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Spectrum: Autism Research News

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The Brain

Charting the structure and function of the brain’s many circuits may unravel autism’s mysteries.

November 2010

Postmortem analysis pinpoints role of cerebellum in autism

by  /  17 November 2010

People with autism have fewer Purkinje cells in a region of the cerebellum that has undergone rapid recent evolution, according to a postmortem study presented Tuesday at the Society for Neuroscience annual meeting in San Diego.

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Allen Institute charts gene expression in brain development

by  /  17 November 2010

The Allen Institute for Brain Science has released whole-genome expression data from one-and-a-half adult human brains, and is gathering information from samples at different stages of development, from four weeks after conception to adulthood. The data were described at poster sessions Saturday and Tuesday at the Society for Neuroscience annual meeting in San Diego.

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Tuberous sclerosis mice have fewer synaptic proteins

by  /  17 November 2010

A study of mice with tuberous sclerosis — a single-gene disorder that is related to autism — suggests that most forms of autism share a common feature: an imbalance of proteins at the synapse, the junction between neurons. The work was presented Monday at the Society for Neuroscience annual meeting in San Diego.

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Brains of children with autism change as they grow up

by  /  17 November 2010

The brains of children with autism show differences in gene expression compared with those of healthy controls, especially in genes that control cell growth. Adults with autism also have aberrant gene expression, but in different pathways, researchers reported Sunday at the Society for Neuroscience annual meeting in San Diego.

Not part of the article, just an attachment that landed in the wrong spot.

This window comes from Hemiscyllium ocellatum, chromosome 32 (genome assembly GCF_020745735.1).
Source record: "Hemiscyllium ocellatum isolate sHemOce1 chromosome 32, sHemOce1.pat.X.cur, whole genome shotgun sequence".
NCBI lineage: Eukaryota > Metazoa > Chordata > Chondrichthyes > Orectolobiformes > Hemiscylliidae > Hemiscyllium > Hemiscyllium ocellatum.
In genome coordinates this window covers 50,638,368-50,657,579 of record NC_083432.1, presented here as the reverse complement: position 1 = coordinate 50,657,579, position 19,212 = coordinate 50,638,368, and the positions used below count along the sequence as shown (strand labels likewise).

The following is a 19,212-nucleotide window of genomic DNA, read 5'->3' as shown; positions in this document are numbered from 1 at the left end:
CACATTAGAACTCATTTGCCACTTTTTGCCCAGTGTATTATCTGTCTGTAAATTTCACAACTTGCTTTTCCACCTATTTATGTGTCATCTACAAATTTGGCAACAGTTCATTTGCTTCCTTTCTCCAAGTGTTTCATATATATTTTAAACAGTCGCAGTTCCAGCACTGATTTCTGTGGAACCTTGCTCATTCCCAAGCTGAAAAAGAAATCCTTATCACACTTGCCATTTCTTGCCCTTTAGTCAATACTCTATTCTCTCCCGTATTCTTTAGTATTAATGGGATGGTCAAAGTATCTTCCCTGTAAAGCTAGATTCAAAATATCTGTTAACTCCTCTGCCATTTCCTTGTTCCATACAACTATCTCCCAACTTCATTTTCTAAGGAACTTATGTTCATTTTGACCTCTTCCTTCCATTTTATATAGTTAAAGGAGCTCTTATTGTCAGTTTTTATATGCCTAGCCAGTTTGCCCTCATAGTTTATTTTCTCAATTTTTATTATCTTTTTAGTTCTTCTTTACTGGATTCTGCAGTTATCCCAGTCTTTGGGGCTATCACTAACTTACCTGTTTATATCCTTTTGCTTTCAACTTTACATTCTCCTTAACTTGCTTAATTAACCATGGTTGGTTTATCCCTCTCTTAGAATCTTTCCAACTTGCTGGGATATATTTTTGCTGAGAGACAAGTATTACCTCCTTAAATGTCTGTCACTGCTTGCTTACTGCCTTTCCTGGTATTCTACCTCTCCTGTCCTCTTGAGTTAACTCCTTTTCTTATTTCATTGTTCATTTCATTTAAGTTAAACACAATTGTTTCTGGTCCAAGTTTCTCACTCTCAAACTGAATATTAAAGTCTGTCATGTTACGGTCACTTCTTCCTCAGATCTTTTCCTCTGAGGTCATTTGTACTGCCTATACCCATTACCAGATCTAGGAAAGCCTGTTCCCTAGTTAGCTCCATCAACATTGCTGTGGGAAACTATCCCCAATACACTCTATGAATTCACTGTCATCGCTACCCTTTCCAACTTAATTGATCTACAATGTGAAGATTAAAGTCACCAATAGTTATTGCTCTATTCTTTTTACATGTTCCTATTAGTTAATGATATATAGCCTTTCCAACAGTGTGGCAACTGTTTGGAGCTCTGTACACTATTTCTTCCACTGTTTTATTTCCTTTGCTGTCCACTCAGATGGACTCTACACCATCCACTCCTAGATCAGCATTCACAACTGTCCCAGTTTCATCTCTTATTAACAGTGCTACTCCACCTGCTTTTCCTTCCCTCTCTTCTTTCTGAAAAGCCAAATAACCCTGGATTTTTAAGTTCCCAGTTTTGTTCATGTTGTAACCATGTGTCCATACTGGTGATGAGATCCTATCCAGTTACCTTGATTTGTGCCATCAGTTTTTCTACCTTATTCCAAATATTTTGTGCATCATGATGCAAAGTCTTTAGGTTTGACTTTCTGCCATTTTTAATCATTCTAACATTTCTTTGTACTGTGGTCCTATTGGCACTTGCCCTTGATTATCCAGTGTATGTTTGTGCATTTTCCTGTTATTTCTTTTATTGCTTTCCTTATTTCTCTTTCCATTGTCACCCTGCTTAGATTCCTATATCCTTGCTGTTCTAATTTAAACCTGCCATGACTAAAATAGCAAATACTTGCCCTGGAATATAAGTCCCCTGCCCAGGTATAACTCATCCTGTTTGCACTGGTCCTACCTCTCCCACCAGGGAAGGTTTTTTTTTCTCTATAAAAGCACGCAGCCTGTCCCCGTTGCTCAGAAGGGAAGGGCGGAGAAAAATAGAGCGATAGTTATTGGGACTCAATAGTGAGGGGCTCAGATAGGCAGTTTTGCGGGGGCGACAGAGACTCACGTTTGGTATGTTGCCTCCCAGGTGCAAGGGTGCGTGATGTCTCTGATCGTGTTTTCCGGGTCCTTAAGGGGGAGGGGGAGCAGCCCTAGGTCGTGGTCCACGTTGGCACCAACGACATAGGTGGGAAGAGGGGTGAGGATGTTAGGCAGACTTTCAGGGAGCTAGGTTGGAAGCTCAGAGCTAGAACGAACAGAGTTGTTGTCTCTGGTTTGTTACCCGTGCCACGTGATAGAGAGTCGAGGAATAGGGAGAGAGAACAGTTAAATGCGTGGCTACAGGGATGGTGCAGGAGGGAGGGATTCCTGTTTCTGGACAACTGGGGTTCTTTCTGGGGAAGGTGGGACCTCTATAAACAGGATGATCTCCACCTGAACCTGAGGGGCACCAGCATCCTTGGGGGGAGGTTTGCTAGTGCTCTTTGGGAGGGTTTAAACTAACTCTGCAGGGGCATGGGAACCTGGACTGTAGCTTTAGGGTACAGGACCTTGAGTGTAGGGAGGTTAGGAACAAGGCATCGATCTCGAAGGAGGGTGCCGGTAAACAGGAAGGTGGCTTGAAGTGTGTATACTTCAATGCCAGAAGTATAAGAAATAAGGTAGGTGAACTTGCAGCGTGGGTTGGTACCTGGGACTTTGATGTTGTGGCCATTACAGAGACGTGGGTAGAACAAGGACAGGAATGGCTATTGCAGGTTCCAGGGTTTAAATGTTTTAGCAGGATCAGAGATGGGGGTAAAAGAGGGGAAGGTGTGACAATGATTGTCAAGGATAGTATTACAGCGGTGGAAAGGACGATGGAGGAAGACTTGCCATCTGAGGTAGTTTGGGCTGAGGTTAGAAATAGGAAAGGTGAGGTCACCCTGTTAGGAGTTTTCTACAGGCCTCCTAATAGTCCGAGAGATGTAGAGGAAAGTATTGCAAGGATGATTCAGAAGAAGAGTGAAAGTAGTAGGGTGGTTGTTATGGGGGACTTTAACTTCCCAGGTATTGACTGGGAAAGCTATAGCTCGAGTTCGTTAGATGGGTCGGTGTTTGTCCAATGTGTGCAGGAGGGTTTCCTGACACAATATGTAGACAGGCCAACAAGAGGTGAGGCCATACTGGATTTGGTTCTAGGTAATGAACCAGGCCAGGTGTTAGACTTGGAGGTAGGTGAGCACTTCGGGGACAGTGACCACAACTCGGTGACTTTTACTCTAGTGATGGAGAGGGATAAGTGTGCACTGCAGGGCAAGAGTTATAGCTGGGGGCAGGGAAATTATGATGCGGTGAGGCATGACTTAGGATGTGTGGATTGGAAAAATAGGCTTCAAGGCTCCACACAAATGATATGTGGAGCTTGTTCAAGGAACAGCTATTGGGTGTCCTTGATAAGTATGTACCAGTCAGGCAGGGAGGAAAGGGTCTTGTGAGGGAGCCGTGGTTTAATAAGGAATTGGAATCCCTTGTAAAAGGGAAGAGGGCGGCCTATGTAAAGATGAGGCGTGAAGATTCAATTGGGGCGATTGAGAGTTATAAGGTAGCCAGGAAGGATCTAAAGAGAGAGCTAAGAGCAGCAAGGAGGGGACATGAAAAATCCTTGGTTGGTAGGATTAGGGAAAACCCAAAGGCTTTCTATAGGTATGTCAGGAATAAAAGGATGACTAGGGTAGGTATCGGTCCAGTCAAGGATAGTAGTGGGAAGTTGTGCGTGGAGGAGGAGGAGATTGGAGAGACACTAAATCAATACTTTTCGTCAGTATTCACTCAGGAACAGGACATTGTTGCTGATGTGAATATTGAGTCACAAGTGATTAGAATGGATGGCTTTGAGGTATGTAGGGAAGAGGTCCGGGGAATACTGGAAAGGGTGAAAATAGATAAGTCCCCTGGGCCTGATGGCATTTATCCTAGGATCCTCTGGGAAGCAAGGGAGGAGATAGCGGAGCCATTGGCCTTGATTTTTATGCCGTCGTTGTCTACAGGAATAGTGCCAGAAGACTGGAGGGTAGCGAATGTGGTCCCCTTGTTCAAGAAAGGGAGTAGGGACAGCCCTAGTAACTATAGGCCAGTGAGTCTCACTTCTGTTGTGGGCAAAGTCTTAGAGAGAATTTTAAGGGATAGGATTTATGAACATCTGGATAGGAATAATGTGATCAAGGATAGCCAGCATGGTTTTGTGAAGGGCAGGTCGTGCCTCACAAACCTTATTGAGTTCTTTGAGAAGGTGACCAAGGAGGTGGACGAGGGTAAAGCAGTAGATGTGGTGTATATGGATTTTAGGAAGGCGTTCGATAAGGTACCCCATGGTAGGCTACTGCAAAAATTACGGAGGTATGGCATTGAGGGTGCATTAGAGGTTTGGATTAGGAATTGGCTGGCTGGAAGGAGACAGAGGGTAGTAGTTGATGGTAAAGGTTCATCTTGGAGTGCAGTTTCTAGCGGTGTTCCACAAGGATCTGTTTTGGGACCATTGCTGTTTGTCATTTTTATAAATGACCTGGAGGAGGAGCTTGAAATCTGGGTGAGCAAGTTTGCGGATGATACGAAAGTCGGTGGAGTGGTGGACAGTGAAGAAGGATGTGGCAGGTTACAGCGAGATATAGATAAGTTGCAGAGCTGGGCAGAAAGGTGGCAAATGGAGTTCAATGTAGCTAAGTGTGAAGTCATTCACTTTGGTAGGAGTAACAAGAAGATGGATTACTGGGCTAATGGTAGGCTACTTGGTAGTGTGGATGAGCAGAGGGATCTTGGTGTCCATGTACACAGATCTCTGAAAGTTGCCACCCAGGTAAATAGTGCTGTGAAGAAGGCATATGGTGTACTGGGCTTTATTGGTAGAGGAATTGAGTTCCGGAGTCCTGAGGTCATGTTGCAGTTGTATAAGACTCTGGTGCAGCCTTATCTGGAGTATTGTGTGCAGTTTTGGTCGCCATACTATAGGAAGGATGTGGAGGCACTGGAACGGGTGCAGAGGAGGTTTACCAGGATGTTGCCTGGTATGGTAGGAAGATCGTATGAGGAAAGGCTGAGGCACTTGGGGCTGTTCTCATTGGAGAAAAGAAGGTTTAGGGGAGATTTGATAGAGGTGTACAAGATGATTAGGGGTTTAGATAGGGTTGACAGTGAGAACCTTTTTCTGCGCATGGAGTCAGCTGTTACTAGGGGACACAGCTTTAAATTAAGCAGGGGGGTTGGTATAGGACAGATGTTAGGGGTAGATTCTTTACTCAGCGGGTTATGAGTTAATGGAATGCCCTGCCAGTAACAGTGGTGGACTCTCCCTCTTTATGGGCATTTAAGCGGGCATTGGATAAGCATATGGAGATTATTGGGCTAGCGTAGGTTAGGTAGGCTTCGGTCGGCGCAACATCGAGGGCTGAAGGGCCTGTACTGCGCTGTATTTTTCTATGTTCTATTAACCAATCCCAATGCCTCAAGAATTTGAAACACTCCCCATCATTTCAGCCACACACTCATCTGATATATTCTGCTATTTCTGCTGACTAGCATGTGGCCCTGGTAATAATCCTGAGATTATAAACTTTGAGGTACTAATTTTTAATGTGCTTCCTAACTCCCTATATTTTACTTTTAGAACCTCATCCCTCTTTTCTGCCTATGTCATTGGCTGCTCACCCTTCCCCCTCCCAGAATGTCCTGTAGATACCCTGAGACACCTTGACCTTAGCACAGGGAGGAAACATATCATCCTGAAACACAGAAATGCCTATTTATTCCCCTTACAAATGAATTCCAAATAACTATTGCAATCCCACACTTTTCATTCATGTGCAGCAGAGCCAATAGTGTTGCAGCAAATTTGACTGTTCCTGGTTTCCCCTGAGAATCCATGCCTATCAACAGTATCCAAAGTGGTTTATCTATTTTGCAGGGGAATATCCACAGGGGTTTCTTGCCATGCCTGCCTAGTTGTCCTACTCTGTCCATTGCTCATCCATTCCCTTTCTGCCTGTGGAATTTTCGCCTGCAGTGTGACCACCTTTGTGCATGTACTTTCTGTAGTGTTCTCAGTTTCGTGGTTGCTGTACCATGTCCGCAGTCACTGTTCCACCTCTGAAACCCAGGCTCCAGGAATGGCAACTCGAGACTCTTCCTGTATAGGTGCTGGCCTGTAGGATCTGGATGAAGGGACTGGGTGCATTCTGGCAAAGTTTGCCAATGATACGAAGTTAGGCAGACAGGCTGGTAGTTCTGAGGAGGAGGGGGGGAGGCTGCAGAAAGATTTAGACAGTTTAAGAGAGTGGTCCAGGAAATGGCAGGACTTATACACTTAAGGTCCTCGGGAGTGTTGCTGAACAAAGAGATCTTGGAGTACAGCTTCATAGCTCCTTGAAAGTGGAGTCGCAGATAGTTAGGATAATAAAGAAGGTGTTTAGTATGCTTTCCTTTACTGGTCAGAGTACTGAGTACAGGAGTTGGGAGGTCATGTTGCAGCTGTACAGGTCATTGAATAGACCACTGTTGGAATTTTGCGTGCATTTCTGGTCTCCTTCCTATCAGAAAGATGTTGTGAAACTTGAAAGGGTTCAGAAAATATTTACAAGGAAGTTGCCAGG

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People with autism assign negative emotions to photos

by  /  16 November 2010

People with autism take longer to decide whether emotionally ambiguous facial expressions are positive or negative — and are more likely than healthy controls to choose the latter, say researchers who reported their results in a poster Sunday at the Society for Neuroscience annual meeting in San Diego in San Diego.

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Large postmortem brain study traces spine shapes

by  /  16 November 2010

The brains of people with autism have abnormally dense and stubby dendritic spines, the neuronal projections that receive electrical signals, according to data presented Monday at the Society for Neuroscience annual meeting in San Diego.

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Video: Drosophila model of fragile X syndrome bears fruit

by  /  16 November 2010

The fruit fly is a good model for some of the cognitive defects in fragile X syndrome — but researchers sometimes find themselves having to defend their choice.

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Autism brains characterized by fewer excitatory neurons

by  /  16 November 2010

People with autism have structural differences in the temporal cortex — a brain region involved in sound and language processing — compared with controls, according to a postmortem study presented Monday at the Society for Neuroscience annual meeting in San Diego.

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Researchers make ‘normal’ neurons in a dish

by  /  16 November 2010

A new model system allows scientists to watch human neurons develop outside of the brain, researchers reported Sunday at the Society for Neuroscience annual meeting in San Diego.

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Video: Of mice and men

by  /  16 November 2010

If you give most mice a choice between sniffing a new playmate and a new object, most will choose the new playmate every time. But not BTBR or SHANK3 mutant mice, which spend less time engaging in social interactions with other mice. Does that mean these mice have autism?

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